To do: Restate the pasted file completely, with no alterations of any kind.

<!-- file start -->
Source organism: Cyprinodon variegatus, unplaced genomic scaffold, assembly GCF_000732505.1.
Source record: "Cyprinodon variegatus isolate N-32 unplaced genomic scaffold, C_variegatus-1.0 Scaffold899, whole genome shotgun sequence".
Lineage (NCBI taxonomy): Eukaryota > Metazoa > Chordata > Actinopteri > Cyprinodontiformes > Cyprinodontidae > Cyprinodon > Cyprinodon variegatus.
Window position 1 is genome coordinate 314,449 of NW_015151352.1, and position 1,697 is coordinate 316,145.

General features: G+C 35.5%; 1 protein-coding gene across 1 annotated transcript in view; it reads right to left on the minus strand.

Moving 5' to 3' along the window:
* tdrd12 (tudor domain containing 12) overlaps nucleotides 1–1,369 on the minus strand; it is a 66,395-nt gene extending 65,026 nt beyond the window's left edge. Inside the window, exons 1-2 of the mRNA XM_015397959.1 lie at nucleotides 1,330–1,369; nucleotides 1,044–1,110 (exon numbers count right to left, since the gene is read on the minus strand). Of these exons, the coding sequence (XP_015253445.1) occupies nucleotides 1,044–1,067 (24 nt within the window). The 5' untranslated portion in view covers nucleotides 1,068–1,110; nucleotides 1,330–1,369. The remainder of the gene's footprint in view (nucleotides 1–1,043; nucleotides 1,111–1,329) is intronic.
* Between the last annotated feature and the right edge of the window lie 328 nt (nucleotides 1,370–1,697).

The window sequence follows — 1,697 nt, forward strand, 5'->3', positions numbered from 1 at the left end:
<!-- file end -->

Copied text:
Source organism: Cyprinodon variegatus, unplaced genomic scaffold, assembly GCF_000732505.1.
Source record: "Cyprinodon variegatus isolate N-32 unplaced genomic scaffold, C_variegatus-1.0 Scaffold899, whole genome shotgun sequence".
Lineage (NCBI taxonomy): Eukaryota > Metazoa > Chordata > Actinopteri > Cyprinodontiformes > Cyprinodontidae > Cyprinodon > Cyprinodon variegatus.
Window position 1 is genome coordinate 314,449 of NW_015151352.1, and position 1,697 is coordinate 316,145.

General features: G+C 35.5%; 1 protein-coding gene across 1 annotated transcript in view; it reads right to left on the minus strand.

Moving 5' to 3' along the window:
* tdrd12 (tudor domain containing 12) overlaps nucleotides 1–1,369 on the minus strand; it is a 66,395-nt gene extending 65,026 nt beyond the window's left edge. Inside the window, exons 1-2 of the mRNA XM_015397959.1 lie at nucleotides 1,330–1,369; nucleotides 1,044–1,110 (exon numbers count right to left, since the gene is read on the minus strand). Of these exons, the coding sequence (XP_015253445.1) occupies nucleotides 1,044–1,067 (24 nt within the window). The 5' untranslated portion in view covers nucleotides 1,068–1,110; nucleotides 1,330–1,369. The remainder of the gene's footprint in view (nucleotides 1–1,043; nucleotides 1,111–1,329) is intronic.
* Between the last annotated feature and the right edge of the window lie 328 nt (nucleotides 1,370–1,697).

The window sequence follows — 1,697 nt, forward strand, 5'->3', positions numbered from 1 at the left end: